Review: Mycelium ‘A Multiplicity Of Hidden Worlds’
Ah the old ‘acoustic intro followed by massive doom riff’ trick. It’s an oldie but a goodie. Mycelium are well aware of this but are also smart enough to know that for it to work, the riff in question has to be a big ol’ mean one. So thankfully when A Mutiplicity Of Hidden Worlds successfully pulls off this one-two punch with the segue of unplugged jangler Fertile Apprehension then into the opening Confessor-esque riff of Guiding Flames Of Intention, it bodes well for what’s to come.
Instrumental metal – particularly of the more extreme kind – is still a relative rarity, so Mycelium, while not in entirely unknown territory, are working in a very narrow field. Also given the background of personal and ecological themes mentioned by the artist (S.J. Bloxsidge), there will always be somewhat of a question about how these themes can be adequately expressed by music alone – I’m still not sure after several listens that they’re fully expressed musically and titles such as A Retreat Into Reflective Seclusion and The Murk Of Juvenile Doubt probably put across those themes more directly than the actual music.
But what Mycelium do manage is to keep things interesting and flowing throughout. While this is firmly in the doom camp, it doesn’t resort to either full on drone on one hand, or monotony on the other. Riffs follow each other in a progression that keeps the ears alert. There’s no point where you think ‘I wish there were some vocals’ which is a triumph of sorts.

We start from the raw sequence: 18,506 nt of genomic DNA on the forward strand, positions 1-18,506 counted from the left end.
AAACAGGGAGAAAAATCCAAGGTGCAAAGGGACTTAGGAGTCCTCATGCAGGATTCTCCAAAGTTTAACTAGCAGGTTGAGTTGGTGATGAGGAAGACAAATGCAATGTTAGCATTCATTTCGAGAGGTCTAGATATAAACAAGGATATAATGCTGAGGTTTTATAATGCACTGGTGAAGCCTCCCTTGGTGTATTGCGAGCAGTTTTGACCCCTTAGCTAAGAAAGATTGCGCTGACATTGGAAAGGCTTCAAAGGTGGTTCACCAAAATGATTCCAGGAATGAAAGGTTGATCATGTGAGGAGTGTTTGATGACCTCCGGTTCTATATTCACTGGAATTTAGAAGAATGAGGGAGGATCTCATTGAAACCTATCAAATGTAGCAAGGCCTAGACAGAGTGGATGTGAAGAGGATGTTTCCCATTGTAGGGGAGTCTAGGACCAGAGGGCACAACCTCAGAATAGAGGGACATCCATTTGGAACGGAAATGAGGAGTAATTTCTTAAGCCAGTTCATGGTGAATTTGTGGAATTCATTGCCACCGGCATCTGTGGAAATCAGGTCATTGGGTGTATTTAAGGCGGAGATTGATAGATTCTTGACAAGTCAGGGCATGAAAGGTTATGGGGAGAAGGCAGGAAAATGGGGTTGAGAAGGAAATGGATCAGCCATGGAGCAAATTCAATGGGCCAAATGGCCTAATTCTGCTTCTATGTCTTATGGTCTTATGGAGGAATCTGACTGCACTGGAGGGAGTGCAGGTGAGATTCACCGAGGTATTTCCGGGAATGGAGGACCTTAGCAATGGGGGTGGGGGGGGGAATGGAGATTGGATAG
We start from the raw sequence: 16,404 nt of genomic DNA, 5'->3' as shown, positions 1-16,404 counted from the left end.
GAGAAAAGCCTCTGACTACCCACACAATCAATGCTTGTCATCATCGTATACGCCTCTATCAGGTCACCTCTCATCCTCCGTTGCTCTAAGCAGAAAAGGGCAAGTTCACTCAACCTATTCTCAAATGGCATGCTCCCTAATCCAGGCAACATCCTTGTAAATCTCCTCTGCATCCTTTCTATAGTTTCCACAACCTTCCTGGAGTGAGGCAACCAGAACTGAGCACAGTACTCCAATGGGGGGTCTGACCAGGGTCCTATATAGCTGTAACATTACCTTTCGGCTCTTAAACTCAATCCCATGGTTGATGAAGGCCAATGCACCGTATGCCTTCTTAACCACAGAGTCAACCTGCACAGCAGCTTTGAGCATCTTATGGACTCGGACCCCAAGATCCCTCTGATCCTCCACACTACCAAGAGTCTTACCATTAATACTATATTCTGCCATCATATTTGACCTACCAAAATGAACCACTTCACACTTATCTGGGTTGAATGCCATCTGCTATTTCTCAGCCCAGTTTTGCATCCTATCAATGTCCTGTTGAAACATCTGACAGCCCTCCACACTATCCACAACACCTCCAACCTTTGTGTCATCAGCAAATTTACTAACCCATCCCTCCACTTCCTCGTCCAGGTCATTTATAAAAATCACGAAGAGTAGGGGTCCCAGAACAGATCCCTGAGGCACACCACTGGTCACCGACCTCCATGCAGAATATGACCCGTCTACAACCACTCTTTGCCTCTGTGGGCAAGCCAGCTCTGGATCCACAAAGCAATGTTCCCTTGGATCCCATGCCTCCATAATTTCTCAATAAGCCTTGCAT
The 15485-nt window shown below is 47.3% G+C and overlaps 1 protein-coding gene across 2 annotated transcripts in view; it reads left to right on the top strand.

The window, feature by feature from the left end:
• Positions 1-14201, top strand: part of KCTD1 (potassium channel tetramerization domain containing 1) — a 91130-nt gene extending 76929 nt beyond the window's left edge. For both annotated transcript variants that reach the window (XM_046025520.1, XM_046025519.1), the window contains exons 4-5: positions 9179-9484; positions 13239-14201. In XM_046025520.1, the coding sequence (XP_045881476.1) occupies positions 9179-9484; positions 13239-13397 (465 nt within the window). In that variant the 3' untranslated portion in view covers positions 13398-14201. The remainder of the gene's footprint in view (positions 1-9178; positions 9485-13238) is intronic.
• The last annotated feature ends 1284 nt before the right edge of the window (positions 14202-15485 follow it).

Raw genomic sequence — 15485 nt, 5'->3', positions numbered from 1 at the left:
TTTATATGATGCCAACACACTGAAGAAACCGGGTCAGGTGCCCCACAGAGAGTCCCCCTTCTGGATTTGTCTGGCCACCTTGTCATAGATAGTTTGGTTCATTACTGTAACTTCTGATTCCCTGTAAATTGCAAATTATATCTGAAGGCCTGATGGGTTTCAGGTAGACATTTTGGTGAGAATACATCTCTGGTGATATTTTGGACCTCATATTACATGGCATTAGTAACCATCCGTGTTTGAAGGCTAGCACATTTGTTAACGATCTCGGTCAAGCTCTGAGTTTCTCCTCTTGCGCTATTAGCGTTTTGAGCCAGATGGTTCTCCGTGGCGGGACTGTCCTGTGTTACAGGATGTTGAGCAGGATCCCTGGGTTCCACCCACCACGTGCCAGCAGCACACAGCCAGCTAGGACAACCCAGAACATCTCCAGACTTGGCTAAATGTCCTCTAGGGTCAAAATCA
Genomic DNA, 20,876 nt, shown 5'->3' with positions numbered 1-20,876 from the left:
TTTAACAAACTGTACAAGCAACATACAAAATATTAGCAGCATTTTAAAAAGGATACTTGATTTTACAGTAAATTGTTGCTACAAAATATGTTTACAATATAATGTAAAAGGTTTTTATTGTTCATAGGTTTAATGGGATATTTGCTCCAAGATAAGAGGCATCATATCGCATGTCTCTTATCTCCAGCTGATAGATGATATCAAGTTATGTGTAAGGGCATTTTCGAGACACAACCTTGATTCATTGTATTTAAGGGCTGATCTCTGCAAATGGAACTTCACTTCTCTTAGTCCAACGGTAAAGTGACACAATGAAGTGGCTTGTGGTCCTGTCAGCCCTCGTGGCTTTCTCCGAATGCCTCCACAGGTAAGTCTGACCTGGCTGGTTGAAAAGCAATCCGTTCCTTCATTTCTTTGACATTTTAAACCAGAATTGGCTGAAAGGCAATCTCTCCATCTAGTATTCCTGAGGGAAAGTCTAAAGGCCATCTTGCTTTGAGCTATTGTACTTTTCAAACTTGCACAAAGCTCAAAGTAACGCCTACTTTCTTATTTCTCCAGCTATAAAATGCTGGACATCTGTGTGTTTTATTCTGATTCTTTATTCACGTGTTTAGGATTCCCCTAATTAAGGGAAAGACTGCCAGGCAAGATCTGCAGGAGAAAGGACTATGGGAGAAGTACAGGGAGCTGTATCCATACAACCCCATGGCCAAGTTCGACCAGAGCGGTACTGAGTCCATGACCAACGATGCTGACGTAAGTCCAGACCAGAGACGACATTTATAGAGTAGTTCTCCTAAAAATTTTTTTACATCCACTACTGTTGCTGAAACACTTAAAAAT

Mycelium seems to be operating with the most primitive technology available, the ‘guitar straight into the machine’ fuzz tone being reminiscent of the kind of Tascam epics that were being fired into the realms of the tape trading underground 30 years ago. It may be this particular writer’s age showing here, but that basic and raw recording quality has a great deal of charm adding to the overall feel and effect.
While this is firmly in the doom camp, it doesn’t resort to either full on drone on one hand, or monotony on the other. Riffs follow each other in a progression that keeps the ears alert…
Some care has been taken here to ensure that moods change as the album progresses. Along with the intro, the aforementioned A Retreat Into Reflective Seclusion and A Cyclic Procession Of Destructive Creation are all acoustic pieces, and are integral to the album as a whole, rather than just as a temporary reprieve from the heft. Indeed this is very much an album to listen to from start to finish, rather than pulling individual tracks from, largely because of how these quieter pieces work placed next to the strident early Cathedral riffing of the heavier tracks.
A Mutiplicity Of Hidden Worlds also has plenty atmosphere in spite of its primitive heart. Closer The Indivisible And Interconnected marries the big riffs to an elongated passage of psychedelia, that’s hinted at in earlier tracks, as a distant soloing guitar and a Sabbathian bassline step back to allow some lovely cinematic synths and ambient sounds to create some space in the dense body of the song.
Further listens reveal what seem to be nature sounds and hints of soundscape to pop in and out of different tracks, but it’s on this closer it really all comes together.
Label: Vetala Productions
Band Links: Facebook | Instagram
Scribed by: Jamie Grimes